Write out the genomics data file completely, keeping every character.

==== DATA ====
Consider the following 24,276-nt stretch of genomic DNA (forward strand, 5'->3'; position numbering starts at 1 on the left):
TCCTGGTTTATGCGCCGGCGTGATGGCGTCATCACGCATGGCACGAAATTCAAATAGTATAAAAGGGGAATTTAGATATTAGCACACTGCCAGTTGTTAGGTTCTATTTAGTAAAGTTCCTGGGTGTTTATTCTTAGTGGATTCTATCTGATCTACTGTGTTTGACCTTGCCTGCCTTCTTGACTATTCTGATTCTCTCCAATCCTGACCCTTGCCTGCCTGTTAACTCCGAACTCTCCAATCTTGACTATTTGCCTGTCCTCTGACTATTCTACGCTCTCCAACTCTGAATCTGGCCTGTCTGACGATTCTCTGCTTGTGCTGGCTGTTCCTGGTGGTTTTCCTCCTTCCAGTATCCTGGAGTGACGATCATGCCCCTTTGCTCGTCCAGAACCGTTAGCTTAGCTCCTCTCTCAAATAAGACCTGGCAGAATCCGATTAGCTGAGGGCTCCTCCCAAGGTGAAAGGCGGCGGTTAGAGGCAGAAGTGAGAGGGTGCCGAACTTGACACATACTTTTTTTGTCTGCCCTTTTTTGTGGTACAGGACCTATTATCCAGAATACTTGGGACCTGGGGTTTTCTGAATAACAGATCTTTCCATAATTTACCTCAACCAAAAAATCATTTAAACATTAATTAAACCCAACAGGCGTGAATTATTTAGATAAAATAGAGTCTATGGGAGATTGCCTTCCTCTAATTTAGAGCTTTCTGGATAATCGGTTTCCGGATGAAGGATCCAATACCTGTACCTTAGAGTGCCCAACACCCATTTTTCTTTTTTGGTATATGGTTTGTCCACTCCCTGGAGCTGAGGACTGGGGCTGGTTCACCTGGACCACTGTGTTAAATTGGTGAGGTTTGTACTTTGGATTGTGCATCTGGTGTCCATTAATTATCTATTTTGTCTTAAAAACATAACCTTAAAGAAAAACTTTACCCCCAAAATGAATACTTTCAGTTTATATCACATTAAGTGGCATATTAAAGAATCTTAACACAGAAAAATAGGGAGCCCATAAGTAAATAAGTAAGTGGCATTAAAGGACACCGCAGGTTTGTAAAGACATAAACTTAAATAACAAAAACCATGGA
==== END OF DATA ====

Consider the following 24,276-nt stretch of genomic DNA (forward strand, 5'->3'; position numbering starts at 1 on the left):
TCCTGGTTTATGCGCCGGCGTGATGGCGTCATCACGCATGGCACGAAATTCAAATAGTATAAAAGGGGAATTTAGATATTAGCACACTGCCAGTTGTTAGGTTCTATTTAGTAAAGTTCCTGGGTGTTTATTCTTAGTGGATTCTATCTGATCTACTGTGTTTGACCTTGCCTGCCTTCTTGACTATTCTGATTCTCTCCAATCCTGACCCTTGCCTGCCTGTTAACTCCGAACTCTCCAATCTTGACTATTTGCCTGTCCTCTGACTATTCTACGCTCTCCAACTCTGAATCTGGCCTGTCTGACGATTCTCTGCTTGTGCTGGCTGTTCCTGGTGGTTTTCCTCCTTCCAGTATCCTGGAGTGACGATCATGCCCCTTTGCTCGTCCAGAACCGTTAGCTTAGCTCCTCTCTCAAATAAGACCTGGCAGAATCCGATTAGCTGAGGGCTCCTCCCAAGGTGAAAGGCGGCGGTTAGAGGCAGAAGTGAGAGGGTGCCGAACTTGACACATACTTTTTTTGTCTGCCCTTTTTTGTGGTACAGGACCTATTATCCAGAATACTTGGGACCTGGGGTTTTCTGAATAACAGATCTTTCCATAATTTACCTCAACCAAAAAATCATTTAAACATTAATTAAACCCAACAGGCGTGAATTATTTAGATAAAATAGAGTCTATGGGAGATTGCCTTCCTCTAATTTAGAGCTTTCTGGATAATCGGTTTCCGGATGAAGGATCCAATACCTGTACCTTAGAGTGCCCAACACCCATTTTTCTTTTTTGGTATATGGTTTGTCCACTCCCTGGAGCTGAGGACTGGGGCTGGTTCACCTGGACCACTGTGTTAAATTGGTGAGGTTTGTACTTTGGATTGTGCATCTGGTGTCCATTAATTATCTATTTTGTCTTAAAAACATAACCTTAAAGAAAAACTTTACCCCCAAAATGAATACTTTCAGTTTATATCACATTAAGTGGCATATTAAAGAATCTTAACACAGAAAAATAGGGAGCCCATAAGTAAATAAGTAAGTGGCATTAAAGGACACCGCAGGTTTGTAAAGACATAAACTTAAATAACAAAAACCATGGA